Without question, trademarks are valuable business assets, and in some cases, they are worth billions. Forbes media publishes an annual list of the 100 most valuable trademarks. In the 2020 list, Apple had the most valuable brand (which includes all of its various trademarks) calculated to be worth a whopping $241.2 billion and contributing $260.2 billion to Apple’s annual revenue. To top five are all tech or internet-based trademark brands (Apple, Microsoft, Amazon, Google, and Facebook). Samsung comes in at number seven and more traditional retailers and businesses round out the top ten: Coca-cola, Disney, Louis Vuitton, and McDonald’s. A list like this is a good annual reminder that EVERY business should have trademark and brand strategies. A “brand” can be seen as consistently-used and interlinked trademarks, copyrights and other intellectual property. Trademarks and brands create and nurture customer loyalty and cement market share and create easier paths to enter new markets channels and offer new products.
One of the most interesting facets of famous and valuable trademarks is how they are used online. Indeed, in this internet age, one can argue that how a trademark is used online is precisely how a trademark can become worth billions of dollars. For smaller businesses and younger, less famous trademarks, many lessons can be gleaned. Here are some of the ways in famous trademarks are used online
Trademarks as Domain Names
This is a bit obvious, but it is still worth highlighting. Every business with a valuable trademark should be using the trademark as an internet domain name. The famous and valuable brands to this and, importantly, rigorously police domain name registrations to prevent cybersquatting. This is particularly important for luxury brands like Louis Vuitton.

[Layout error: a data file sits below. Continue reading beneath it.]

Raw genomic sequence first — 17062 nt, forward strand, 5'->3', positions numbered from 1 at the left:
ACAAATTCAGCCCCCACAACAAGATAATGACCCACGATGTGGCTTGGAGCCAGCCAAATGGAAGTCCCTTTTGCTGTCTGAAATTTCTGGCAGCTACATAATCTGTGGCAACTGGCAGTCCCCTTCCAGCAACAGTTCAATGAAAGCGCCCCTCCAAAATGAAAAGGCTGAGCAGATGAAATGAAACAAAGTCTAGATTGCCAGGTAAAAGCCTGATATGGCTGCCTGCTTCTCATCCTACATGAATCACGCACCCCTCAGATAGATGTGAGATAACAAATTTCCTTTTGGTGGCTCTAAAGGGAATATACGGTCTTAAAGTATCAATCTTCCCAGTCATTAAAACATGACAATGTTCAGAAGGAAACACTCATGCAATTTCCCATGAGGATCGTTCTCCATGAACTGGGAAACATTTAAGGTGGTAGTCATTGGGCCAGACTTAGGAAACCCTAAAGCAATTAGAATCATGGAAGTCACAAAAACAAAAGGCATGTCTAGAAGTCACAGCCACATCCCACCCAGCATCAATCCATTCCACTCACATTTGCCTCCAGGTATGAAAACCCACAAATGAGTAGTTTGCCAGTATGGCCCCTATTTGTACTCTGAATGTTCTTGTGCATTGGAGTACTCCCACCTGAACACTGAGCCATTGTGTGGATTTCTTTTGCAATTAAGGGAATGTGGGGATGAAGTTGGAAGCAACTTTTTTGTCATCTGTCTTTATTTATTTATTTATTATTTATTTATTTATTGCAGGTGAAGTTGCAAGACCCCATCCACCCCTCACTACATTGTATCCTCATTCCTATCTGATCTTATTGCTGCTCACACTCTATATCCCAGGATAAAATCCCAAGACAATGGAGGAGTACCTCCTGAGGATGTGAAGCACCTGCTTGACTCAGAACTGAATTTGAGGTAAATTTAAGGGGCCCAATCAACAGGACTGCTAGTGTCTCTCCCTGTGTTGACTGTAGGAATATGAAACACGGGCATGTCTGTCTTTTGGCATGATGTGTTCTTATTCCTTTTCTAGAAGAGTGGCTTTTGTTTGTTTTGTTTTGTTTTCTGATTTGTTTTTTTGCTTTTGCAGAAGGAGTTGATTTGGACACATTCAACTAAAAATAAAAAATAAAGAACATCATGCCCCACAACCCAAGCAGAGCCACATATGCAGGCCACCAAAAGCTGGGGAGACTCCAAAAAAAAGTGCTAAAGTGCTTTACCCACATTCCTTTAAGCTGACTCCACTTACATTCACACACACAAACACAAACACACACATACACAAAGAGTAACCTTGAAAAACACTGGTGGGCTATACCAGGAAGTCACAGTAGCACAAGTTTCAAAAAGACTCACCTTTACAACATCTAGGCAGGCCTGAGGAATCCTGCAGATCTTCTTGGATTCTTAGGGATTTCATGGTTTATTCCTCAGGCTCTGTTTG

Trademark as #Hashtag
Top brands also have developed successful strategies for using their trademarks in Twitter #hashtags. Sometimes #hashtags are business-related, like #Applesupport (for Apple’s customer support department) or #appleiphone or #appleapps or #applemusic. Other times, the #hashtag is meant to convey a broader message like #appleiscool.
Consistent and Constant Trademark Use
All of the top trademarks have strong strategies for consistent and constant use of their trademarks online. All websites and webpages contain repetitive use and consistent use of trademarks. These online strategies are dovetailed with how the trademarks are used for tangible products and in physical stores.
Over the last decade, many of the top trademarks have turned to using online influencers to drive sales. This is a modern variant of using a Hollywood or sports celebrity to make a brand or product seem exciting and “in.” Louis Vuitton is a good example here. In 2019, the company launched a new Pont Neuf handbag. The company hired various influencers like Chau Bui, based in Vietnam with a wide online following in Asia. See media report here.
Fun and Engaging Online Content
Aside from partnering with influencers, top trademark brands also use clever and fun online content via blogs, videos, podcasts and similar to engage with current and potential consumers. Coca-cola has been doing this for years with its advertising campaigns. Examples include its annual Christmas campaigns involving Santa and the ones featuring polar bears. Coca-cola has extended this sort of marketing to its online presence. The idea is to be clever, fun, and relatable, particularly to younger audiences
Varying a Trademark to Signal Alliance
In our computer age, trademarks are virtual which makes them elastic. Yes, trademarks are also rendered into physical forms and attached to physical objects. But, as are used online, they are virtual. This allows trademarks to be manipulated and temporarily changed. Many of the top brands use this trademark “elasticity” to signal alliance with social justice causes. If you have questions about trademarks or service marks, need help creating and registering a trademark/service mark or if you are facing trademark/service mark litigation, contact the proven trademark litigators at Revision Legal at 231-714-0100.